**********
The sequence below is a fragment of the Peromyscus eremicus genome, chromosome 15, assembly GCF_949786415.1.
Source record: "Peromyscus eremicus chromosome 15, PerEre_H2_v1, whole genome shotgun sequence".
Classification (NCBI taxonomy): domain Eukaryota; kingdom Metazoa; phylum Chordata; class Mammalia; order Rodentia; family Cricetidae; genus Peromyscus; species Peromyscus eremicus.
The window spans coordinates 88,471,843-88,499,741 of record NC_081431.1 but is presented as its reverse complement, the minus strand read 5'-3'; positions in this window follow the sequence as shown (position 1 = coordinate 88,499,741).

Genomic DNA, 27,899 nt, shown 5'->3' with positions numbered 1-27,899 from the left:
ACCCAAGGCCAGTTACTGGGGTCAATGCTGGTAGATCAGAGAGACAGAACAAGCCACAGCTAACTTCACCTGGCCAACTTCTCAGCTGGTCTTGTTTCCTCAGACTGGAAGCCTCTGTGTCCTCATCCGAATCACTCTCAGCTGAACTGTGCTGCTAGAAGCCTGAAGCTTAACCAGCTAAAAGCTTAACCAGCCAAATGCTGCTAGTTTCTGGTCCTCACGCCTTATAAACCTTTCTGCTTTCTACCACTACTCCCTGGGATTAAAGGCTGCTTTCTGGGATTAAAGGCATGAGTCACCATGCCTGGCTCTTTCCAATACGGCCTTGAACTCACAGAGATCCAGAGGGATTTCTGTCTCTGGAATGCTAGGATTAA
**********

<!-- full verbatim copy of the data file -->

The sequence below is a fragment of the Peromyscus eremicus genome, chromosome 15, assembly GCF_949786415.1.
Source record: "Peromyscus eremicus chromosome 15, PerEre_H2_v1, whole genome shotgun sequence".
Classification (NCBI taxonomy): domain Eukaryota; kingdom Metazoa; phylum Chordata; class Mammalia; order Rodentia; family Cricetidae; genus Peromyscus; species Peromyscus eremicus.
The window spans coordinates 88,471,843-88,499,741 of record NC_081431.1 but is presented as its reverse complement, the minus strand read 5'-3'; positions in this window follow the sequence as shown (position 1 = coordinate 88,499,741).

Genomic DNA, 27,899 nt, shown 5'->3' with positions numbered 1-27,899 from the left:
ACCCAAGGCCAGTTACTGGGGTCAATGCTGGTAGATCAGAGAGACAGAACAAGCCACAGCTAACTTCACCTGGCCAACTTCTCAGCTGGTCTTGTTTCCTCAGACTGGAAGCCTCTGTGTCCTCATCCGAATCACTCTCAGCTGAACTGTGCTGCTAGAAGCCTGAAGCTTAACCAGCTAAAAGCTTAACCAGCCAAATGCTGCTAGTTTCTGGTCCTCACGCCTTATAAACCTTTCTGCTTTCTACCACTACTCCCTGGGATTAAAGGCTGCTTTCTGGGATTAAAGGCATGAGTCACCATGCCTGGCTCTTTCCAATACGGCCTTGAACTCACAGAGATCCAGAGGGATTTCTGTCTCTGGAATGCTAGGATTAA